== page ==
1-2 Tbsp milk (I used 1)
3 ounces dark chocolate, chopped
3 ounces milk chocolate, chopped

2 ounces brazil nuts, chopped

Preheat the oven to 180°C/350°F/gas mark 4. Grease a baking sheet with melted butter.

Cream together the butter and sugar in a bowl until light and fluffy. Beat in the egg. Sift the flour once, returning the bran to the sifted flour, then fold it into the mixture.The bran gives a distinctive flavour and texture to the biscuits. Beat well, adding the vanilla extract and sufficient milk to make a pliable dough. Mix it with your hands, adding the milk in stages until the dough is fairly soft, but not sticky. Add the chopped chocolate, nuts and salt and distribute evenly through the dough. Roll out on to a lightly floured board to a thickness of about 5mm (¼in). Stamp into rounds and place the biscuits, spaced well apart, on the greased baking sheet.

Bake in the centre of the oven for about 20 minutes. Watch them carefully so they don't overcook. Remove from the oven and leave to cool on the baking tray for a few minutes before transferring to a wire rack to cool completely.

Yields 2 dozen cookies.

Monday, March 12, 2012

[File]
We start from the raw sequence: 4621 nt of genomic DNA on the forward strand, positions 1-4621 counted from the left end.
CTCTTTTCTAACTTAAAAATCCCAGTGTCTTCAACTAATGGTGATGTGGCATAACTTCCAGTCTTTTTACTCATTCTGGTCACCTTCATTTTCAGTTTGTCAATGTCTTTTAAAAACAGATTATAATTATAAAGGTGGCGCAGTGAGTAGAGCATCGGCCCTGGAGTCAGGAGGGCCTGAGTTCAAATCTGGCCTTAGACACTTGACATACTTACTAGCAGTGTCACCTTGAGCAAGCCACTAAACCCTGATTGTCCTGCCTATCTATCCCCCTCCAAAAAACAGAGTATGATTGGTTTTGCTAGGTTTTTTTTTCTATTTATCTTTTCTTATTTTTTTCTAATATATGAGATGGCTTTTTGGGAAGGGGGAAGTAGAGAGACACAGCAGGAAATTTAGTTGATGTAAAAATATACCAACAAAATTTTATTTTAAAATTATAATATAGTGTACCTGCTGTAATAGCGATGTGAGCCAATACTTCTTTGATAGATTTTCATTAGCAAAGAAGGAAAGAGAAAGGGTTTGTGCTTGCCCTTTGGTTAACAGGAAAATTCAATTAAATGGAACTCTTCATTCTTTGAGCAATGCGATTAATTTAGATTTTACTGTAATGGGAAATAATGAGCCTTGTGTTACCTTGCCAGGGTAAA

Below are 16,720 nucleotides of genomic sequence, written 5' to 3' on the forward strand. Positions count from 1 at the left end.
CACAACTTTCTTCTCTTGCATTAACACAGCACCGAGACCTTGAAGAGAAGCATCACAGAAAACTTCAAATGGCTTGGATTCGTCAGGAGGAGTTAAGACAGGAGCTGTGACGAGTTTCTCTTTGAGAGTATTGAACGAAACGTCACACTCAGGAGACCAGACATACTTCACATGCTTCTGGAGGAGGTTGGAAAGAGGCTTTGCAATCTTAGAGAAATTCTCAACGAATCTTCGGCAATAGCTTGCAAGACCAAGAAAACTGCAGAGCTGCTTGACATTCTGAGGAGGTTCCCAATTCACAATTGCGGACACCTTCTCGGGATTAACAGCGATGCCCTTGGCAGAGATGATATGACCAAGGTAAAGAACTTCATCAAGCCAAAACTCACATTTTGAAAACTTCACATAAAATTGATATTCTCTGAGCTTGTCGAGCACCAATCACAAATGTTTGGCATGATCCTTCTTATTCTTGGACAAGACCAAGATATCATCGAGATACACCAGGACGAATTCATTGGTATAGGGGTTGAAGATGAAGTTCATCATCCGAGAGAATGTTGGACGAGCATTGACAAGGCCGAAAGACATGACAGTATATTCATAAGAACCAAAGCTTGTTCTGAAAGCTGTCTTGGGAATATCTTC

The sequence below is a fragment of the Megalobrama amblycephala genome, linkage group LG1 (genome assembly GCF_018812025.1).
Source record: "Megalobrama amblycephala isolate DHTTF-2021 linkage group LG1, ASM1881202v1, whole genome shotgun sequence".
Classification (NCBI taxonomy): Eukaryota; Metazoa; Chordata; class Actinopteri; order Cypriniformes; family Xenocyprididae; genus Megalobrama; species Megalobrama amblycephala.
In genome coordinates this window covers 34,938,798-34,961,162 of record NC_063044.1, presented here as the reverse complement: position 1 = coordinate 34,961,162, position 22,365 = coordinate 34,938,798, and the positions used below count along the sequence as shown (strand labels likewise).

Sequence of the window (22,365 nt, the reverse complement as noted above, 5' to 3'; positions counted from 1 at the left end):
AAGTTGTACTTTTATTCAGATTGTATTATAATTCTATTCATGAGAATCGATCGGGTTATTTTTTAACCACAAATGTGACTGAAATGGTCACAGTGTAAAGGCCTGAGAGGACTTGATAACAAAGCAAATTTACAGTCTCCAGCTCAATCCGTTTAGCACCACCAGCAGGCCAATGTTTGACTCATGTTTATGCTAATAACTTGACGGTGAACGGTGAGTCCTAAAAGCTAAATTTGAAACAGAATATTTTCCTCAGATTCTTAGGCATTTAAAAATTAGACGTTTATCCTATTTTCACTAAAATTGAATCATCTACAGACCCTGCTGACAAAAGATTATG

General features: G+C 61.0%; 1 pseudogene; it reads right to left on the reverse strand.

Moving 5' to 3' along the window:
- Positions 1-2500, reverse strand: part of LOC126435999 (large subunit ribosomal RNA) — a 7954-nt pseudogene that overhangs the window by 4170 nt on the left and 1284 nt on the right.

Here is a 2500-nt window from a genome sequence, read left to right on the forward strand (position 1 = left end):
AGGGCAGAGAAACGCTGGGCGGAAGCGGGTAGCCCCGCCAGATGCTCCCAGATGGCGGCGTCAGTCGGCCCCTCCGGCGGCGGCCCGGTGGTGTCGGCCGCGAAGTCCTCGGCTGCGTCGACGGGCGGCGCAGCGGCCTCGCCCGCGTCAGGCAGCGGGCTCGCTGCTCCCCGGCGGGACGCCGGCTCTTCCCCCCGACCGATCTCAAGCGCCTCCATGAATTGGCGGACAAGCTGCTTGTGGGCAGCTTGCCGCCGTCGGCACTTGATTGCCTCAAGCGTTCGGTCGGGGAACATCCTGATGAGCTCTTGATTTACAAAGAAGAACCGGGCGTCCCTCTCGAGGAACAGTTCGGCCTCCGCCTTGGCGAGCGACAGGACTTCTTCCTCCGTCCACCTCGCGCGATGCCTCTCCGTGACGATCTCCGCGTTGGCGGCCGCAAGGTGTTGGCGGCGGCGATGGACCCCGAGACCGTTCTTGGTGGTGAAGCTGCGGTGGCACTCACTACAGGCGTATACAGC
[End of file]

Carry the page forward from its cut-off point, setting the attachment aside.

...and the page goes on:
Pinwheel Cookies

Over the holidays, I tried some great cookies from Joan's on Third and was inspired to make my own. I don't normally do sliced cookies since I don't want to wait, and the result is not always what I want. I was pleasantly surprised with these, though. Mine definitely do not look as pretty as Joan's, but they have nice crispy edges and soft middles.
1 3/4 cups flour
1/2 teaspoon baking powder
1/4 teaspoon salt
1/2 cup margarine, softened
1/2 cup granulated sugar
1 egg
1/3 cup cocoa powder

In a small bowl, combine flour, baking powder, and salt. Set aside. Cream together margarine and sugar until light and fluffy. Mix in the egg. Gradually add in the flour mixture.
Remove half of the dough and place on wax paper or plastic wrap. In the remaining dough, mix in the cocoa powder. Put the chocolate dough on a separate piece of wax paper or plastic wrap. Seal both and refrigerate for one hour.
Preheat oven to 375 degrees. Remove the dough from the refrigerator and unwrap. Roll out the dough into two rectangles. Make one rectangle about one in larger on all sides. Put the smaller rectangle on top of the larger rectangle. Roll the dough lengthwise into a log. Make one inch slices and put the dough on the cookie sheet.
Bake for 10 minutes. Cool completely on the cookie sheet before serving. 
Yields 18 cookies.

Thursday, March 8, 2012

Valerie Confections

I had been to Valerie Confections a couple of times, but for some reason, I had never noticed their cookies! The selection is small (sugar or the durango cookie), so that will be my excuse for missing them.

The sugar cookie looked very plain, so for $2.00, I tried the Durango Cookie. This was basically a cookie with pieces of their durango bark (milk chocolate with roasted almonds, cocoa nibs, and hickory smoked salt) mixed in. Delicious! I was sad I only got one. The cookie itself was thin and chewy with LOTS of finely chopped bark mixed in. Sometimes cookies that are this thin are overly buttery or greasy, but this was not the case here. A great find!